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mean there are various ways that MIs are adjudicated, if you really do it up front and care

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about pre-specifying. One typical approach would be to say that you need two out of

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three of CPK elevation, ECG abnormality, and clinical symptoms. That’s a typical

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approach, there are others, but you certainly could not say that, with only a CPK, it is not

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an MI. What you could say is that, as has been discussed and I think well, it’s not

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specific for an MI and there are other things that could cause it.

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Alexander from Duke had brought it up, and being a pediatric endocrinologist, I don’t see

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CPK too often or MIs for that matter. Is it safe to say or agreed upon that if you have an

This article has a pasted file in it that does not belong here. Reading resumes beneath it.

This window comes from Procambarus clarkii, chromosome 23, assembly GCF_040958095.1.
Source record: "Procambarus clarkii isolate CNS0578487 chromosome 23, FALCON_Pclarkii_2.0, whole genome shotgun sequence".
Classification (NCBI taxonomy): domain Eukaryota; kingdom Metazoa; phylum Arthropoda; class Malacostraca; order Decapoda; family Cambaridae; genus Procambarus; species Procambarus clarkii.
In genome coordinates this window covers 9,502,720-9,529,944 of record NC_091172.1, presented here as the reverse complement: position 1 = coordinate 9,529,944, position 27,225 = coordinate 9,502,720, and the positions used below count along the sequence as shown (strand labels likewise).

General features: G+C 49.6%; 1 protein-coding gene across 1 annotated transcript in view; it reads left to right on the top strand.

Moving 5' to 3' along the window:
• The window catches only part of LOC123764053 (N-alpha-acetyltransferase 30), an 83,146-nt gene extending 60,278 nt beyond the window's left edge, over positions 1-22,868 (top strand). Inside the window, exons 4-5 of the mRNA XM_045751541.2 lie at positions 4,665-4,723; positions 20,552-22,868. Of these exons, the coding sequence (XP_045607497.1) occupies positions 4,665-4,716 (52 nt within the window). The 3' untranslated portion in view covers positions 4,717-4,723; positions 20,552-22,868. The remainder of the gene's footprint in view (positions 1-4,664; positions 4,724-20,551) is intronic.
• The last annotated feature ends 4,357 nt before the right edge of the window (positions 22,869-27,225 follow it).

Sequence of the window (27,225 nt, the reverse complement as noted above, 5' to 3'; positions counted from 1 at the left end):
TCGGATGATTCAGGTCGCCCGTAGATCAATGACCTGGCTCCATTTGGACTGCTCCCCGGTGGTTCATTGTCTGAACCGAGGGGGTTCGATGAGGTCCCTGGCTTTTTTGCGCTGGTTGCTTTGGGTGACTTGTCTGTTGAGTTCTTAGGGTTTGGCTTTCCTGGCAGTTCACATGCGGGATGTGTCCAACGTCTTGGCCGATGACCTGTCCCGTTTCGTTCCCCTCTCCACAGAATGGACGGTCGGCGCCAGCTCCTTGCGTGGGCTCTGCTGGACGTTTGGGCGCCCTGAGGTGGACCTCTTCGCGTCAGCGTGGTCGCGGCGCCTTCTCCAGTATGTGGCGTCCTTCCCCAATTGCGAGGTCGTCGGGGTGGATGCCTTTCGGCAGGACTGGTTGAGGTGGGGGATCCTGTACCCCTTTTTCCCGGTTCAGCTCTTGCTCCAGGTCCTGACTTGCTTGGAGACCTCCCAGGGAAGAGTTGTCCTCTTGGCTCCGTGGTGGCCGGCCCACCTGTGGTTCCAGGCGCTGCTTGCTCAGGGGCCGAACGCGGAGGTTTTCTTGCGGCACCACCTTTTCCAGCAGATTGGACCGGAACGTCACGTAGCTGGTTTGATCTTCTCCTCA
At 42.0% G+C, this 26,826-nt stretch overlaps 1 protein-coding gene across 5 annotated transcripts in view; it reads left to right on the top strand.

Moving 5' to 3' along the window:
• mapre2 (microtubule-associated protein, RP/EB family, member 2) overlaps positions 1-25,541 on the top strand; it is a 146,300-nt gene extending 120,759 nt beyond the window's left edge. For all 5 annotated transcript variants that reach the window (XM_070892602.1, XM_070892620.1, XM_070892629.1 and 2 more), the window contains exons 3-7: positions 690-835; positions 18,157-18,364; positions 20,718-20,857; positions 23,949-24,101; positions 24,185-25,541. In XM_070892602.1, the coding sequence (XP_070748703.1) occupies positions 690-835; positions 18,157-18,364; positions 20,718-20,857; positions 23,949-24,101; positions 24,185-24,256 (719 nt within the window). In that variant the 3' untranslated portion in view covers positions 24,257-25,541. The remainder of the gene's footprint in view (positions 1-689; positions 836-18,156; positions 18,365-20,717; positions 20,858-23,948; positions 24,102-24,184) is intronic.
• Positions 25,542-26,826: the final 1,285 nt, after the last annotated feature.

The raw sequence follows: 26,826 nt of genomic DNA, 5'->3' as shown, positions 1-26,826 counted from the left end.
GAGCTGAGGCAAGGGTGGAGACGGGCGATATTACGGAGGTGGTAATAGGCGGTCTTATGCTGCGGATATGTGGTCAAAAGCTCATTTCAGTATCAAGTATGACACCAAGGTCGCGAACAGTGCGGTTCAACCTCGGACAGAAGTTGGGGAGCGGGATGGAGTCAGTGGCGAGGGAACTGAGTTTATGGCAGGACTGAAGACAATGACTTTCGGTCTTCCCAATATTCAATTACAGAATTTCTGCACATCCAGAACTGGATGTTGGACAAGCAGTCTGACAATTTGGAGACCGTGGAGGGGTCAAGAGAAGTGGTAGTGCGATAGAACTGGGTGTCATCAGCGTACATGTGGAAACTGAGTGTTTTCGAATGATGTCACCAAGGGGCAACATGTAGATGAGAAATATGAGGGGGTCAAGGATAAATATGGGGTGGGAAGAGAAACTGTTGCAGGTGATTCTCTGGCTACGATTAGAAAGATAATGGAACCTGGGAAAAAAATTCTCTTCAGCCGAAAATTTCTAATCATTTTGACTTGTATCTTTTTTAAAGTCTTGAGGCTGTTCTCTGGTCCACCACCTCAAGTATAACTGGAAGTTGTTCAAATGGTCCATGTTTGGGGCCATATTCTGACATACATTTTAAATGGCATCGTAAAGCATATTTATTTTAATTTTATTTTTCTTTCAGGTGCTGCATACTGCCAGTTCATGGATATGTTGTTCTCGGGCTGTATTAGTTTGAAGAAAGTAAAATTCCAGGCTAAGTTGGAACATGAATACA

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elevation in your CPK, but you have no EKG findings, that that is not a cardiac event, is

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that a -- can you say that?

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a concern and it’s a possible MI. I don’t know, how and where to titrate it. I think the

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discussion was very good, there are a number of other possible reasons for a CPK and

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without the other documentation you are left with a great deal of uncertainty.

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DR. KONSTAM: No, you can’t say that. What you can say is that, I

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DR. KONSTAM: Well you just said it a little bit differently, I mean…

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DR. FELNER: Well, that was to say, after you made your comment, that

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DR. FELNER: Yeah. Just because the cardiologists, I think Dr.

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Please.

DR. BURMAN: Thank you. Any other questions from the Committee?

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DR. FELNER: Without clinical symptoms and without EKG findings, an

elevated CPK, it means very little, correct?

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was what I want to add on because…

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DR. KONSTAM: I wouldn’t say it means very little, I would say that it’s

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